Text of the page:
Monday, September 3, 2007

You're a Nightmare

With a title like that, you easily expect a withering put-down of a train-wreck of a friend, lover or ex-either. (After all, Pulp have their share of such songs – like “Razzmatazz” and “Like a Friend.”) But Jarvis means the title literally; it’s his way-more-downcast version of Roy Orbison’s “In Dreams.” His nocturnal visions of a past lover are no relief. Instead they’re constant reminders of a time he cannot fully escape or put behind him, despite his best efforts during waking hours.

To those fans attuned to the autobiographical references littering Pulp songs, “You’re a Nightmare” contains a tantalizing one: “There were hotel bedroom birthdays/sleep in factory hallways.” It’s unclear what the first part of that lyric is about, but the “factory hallways” most certainly refer to the abandoned Wicker Factory in Sheffield – a fairly frequent reference point in Pulp's music – where Jarvis lived in the ‘80s in squat-like conditions.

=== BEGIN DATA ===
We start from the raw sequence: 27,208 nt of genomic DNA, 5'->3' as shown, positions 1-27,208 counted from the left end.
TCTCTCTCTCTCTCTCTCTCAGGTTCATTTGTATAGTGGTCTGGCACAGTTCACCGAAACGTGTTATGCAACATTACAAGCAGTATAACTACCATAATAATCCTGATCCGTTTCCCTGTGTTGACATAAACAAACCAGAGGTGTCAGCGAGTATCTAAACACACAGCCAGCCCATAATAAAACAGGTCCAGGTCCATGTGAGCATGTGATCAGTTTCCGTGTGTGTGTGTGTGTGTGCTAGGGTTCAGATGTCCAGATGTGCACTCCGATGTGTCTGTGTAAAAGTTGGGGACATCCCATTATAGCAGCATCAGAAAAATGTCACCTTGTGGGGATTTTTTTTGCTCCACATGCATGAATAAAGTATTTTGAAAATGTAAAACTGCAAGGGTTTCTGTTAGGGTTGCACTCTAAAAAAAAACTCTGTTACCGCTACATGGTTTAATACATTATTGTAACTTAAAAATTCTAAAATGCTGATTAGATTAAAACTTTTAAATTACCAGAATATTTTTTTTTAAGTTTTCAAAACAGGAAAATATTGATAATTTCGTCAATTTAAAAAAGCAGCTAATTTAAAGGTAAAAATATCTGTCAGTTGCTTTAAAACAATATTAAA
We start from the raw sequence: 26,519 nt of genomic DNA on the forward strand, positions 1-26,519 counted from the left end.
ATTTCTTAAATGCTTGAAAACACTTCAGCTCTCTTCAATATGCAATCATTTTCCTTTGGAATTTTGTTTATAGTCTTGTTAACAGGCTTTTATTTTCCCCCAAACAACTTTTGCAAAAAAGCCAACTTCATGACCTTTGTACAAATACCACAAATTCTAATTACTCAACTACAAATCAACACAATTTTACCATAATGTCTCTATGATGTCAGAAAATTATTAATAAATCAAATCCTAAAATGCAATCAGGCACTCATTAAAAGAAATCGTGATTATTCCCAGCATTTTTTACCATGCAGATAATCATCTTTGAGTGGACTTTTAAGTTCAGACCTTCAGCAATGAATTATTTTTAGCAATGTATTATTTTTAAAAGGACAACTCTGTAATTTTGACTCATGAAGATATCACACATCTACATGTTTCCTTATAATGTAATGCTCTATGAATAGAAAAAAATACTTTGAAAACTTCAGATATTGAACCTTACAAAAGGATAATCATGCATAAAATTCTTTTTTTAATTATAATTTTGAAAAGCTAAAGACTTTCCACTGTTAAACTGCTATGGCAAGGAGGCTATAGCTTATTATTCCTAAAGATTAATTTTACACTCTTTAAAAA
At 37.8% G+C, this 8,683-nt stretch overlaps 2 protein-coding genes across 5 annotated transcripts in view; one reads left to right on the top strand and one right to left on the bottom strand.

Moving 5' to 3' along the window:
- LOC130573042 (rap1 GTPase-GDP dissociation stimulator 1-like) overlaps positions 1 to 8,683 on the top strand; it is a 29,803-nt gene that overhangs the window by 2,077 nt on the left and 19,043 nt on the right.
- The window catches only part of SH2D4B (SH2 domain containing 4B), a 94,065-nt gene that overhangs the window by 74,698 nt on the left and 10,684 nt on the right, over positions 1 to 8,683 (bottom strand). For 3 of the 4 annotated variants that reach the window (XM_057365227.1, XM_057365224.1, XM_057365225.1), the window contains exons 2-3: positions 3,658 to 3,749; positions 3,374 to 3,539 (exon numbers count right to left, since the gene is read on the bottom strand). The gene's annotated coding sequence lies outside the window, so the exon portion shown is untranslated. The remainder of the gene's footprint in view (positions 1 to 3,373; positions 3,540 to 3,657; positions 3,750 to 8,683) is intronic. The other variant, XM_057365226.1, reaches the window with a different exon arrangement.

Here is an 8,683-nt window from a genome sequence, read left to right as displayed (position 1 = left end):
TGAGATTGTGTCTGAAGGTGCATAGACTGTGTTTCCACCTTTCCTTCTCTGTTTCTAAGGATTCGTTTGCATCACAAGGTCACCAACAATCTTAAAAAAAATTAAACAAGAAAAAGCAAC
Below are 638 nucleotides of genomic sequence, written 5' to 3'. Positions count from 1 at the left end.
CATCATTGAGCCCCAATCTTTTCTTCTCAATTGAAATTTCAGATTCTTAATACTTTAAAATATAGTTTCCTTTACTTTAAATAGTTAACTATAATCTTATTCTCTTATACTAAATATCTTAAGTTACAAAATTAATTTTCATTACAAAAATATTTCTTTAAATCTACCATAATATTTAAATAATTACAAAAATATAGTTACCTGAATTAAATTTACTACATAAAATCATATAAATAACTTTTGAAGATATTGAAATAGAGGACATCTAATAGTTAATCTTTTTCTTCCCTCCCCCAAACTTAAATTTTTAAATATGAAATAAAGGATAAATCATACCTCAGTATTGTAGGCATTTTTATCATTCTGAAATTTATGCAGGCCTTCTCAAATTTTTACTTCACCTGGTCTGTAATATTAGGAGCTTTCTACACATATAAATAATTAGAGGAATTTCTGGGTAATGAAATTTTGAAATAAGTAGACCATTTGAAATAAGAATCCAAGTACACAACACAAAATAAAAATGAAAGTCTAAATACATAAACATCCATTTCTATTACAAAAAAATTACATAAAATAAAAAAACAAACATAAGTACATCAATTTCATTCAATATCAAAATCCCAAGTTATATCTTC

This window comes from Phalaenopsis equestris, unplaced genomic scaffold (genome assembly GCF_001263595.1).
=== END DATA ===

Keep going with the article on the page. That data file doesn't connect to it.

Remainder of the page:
The music of “You’re a Nightmare” perfectly realizes a weary last-call spirit. It helps that the band recorded the song at the BBC for a Peel Session, with no time for endless overdubs, edits and polishes. The band thought highly enough of this rendition to include it on the “Lipgloss” single. Thus, the song wound up on two of 2006’s archival Pulp releases: The double-disc His ‘n’ Hers reissue and The Peel Sessions.

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